The Reaction Approach — The human uses a normal and sometimes loud voice with the horse.
The Response Approach — The human talks to the horse in a very low voice or whisper.
The Reaction Approach — The human attains or regains the horse’s focus by doing things such as snapping or jerking the lead rope, shaking the lead rope, swinging the lead rope at the horse, waving a stick with a flag at the end, tapping or smacking with the whip, backing the horse up and so on. These things put tension in the horse’s mind and body which, to one degree or another, blocks the horse’s ability to focus, learn and accomplish what is being asked of her.
The Response Approach — The human understands that a relaxed mind is able to stay focused and learn much more easily and quickly. The human, therefore, strives to attain and maintain relaxation in the horse’s mind and body at all times.
The Reaction Approach — Inadvertently reinforces the horse’s instinctive reactions of “act first and think later”. In order to combat this, techniques are used to desensitize the horse in order to make her safe.
The Response Approach — As the horse becomes more and more adept at staying in the thinking portion of her brain, she becomes less and less apt to react instinctively. She becomes less and less “spooky” and safer to be around, and because her wonderful sensitivity remains intact, she becomes even more responsive. In addition, as she learns to use the thinking portion of her brain more and more, she becomes increasingly skilled at learning quickly and easily.
In order to teach the horse using The Response Approach, you must first establish a connection between yourself and the horse’s mind. In order for this to occur, the horse must be as totally focused upon you as possible. Due to the fact that the horse is a prey animal, her survival depends upon her being aware of everything that is going on in her environment at all times. Since horses are not very good at focusing on more than one thing at a time, she is either focused on you or she is focused on something else in her environment. In order to ignore what is going on in her environment and maintain her focus upon you, she must feel totally safe. The more the horse trusts you as her protector, the safer she feels when she is with you, and the more she is able to give you her full attention.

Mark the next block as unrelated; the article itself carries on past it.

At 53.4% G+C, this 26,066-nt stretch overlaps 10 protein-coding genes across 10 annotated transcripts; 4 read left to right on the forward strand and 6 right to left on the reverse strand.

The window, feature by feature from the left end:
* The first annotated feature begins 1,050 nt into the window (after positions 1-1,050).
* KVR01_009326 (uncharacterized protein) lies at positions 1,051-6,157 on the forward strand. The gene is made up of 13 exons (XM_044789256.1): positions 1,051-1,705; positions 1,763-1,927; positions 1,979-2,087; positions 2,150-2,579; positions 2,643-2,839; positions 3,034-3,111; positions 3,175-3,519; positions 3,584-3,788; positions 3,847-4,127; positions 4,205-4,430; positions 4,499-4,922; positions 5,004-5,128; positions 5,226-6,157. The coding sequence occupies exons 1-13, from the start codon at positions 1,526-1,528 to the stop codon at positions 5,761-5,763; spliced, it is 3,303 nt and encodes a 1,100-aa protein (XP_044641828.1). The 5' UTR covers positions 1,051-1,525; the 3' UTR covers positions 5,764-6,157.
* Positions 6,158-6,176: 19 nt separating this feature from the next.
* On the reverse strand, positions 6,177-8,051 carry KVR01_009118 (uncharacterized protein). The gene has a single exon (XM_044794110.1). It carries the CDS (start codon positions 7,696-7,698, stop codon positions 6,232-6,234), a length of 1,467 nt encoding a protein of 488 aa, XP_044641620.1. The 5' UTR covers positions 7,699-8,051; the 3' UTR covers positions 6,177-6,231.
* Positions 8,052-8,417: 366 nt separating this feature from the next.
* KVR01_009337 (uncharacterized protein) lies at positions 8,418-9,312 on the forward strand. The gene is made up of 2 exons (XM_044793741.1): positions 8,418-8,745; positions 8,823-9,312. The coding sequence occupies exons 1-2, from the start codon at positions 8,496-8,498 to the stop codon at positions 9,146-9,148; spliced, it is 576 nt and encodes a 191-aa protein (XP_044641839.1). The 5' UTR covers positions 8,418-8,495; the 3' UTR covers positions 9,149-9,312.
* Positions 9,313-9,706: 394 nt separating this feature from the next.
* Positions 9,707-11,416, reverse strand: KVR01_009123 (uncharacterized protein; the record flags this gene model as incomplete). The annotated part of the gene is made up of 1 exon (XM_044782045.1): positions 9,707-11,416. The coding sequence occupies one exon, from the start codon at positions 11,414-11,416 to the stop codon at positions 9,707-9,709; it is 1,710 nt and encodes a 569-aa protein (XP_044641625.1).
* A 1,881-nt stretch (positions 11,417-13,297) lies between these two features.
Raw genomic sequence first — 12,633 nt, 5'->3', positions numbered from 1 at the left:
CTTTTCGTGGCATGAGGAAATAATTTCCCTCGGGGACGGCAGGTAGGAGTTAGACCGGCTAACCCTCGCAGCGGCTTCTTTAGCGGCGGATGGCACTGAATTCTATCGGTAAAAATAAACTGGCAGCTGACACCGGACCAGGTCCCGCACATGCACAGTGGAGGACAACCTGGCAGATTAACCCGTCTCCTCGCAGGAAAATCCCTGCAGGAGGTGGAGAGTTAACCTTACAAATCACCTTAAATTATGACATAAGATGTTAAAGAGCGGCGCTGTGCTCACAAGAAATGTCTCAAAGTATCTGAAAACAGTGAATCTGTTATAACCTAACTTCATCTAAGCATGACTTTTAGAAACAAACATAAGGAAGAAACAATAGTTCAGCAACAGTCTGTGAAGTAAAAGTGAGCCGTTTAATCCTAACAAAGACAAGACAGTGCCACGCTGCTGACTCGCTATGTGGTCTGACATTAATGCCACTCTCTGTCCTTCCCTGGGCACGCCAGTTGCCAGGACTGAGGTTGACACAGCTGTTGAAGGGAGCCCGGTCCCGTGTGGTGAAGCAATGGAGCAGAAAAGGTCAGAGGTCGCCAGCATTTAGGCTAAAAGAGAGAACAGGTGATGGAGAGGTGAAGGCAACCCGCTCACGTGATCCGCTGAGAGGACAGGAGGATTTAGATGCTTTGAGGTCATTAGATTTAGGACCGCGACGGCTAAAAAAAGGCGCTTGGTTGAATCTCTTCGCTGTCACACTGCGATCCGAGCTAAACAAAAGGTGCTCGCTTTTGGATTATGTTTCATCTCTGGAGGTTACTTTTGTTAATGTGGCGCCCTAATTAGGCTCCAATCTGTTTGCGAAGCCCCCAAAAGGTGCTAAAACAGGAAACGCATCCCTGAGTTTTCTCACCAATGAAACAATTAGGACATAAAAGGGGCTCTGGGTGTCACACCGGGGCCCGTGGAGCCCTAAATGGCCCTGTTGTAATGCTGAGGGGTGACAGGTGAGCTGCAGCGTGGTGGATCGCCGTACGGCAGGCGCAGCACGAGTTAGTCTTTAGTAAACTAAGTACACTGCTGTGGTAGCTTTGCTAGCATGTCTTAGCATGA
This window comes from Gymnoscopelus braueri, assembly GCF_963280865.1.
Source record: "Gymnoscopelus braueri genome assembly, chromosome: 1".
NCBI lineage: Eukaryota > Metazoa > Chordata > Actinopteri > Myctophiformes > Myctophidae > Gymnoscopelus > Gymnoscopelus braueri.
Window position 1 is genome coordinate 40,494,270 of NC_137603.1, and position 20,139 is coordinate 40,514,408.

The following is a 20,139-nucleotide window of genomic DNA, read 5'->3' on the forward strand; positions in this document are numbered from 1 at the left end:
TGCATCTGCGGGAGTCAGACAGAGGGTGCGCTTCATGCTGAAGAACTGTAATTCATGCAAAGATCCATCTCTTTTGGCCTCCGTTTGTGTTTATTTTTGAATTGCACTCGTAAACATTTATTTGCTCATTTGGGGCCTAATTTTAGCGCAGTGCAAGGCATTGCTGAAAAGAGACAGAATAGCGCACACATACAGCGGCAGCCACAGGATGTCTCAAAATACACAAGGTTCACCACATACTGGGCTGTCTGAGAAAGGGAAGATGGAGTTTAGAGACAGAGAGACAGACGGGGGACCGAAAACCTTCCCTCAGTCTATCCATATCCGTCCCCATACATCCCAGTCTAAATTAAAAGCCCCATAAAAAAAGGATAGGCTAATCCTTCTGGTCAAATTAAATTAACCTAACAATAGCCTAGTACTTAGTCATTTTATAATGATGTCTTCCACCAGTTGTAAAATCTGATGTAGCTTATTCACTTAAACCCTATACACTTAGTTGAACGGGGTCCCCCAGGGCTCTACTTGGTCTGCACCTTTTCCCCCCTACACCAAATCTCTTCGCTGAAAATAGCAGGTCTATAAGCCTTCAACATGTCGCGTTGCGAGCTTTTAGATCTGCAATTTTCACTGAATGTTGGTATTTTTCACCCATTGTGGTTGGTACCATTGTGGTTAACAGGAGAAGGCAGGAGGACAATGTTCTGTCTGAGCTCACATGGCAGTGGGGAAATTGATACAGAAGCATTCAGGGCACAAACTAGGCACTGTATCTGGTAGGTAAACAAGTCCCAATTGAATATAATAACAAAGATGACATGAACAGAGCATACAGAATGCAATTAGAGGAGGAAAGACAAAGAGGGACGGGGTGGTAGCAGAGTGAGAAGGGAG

My mare, Sweetie, used to be extremely fearful. She was almost always worried about what was going on in her environment. She rarely relaxed from her job as self appointed guardian. It was impossible to keep her focus on me except for very brief periods now and then.
Nowadays, however, when I am interacting with Sweetie, she hardly ever gets distracted by something “out there”. If she does, I gently bring her face back to me and softly whisper “it’s alright, you’re ok”, while I gently hold her closely in a face hug, a head hug, a face to face hug, or a BIG Hug. This comforts her and makes her feel safe which quickly brings her back to relaxation. This allows her to once again focus on me, and we resume.
In order to be focused on the human and what the human is asking of her, the horse must be relaxed. In order to be relaxed, the horse must be free of fear. In order to be free of fear, the horse must have total trust in the human as her protector.
The key to The Response Approach to interacting with and educating the horse is to first earn her total trust in you as her protector.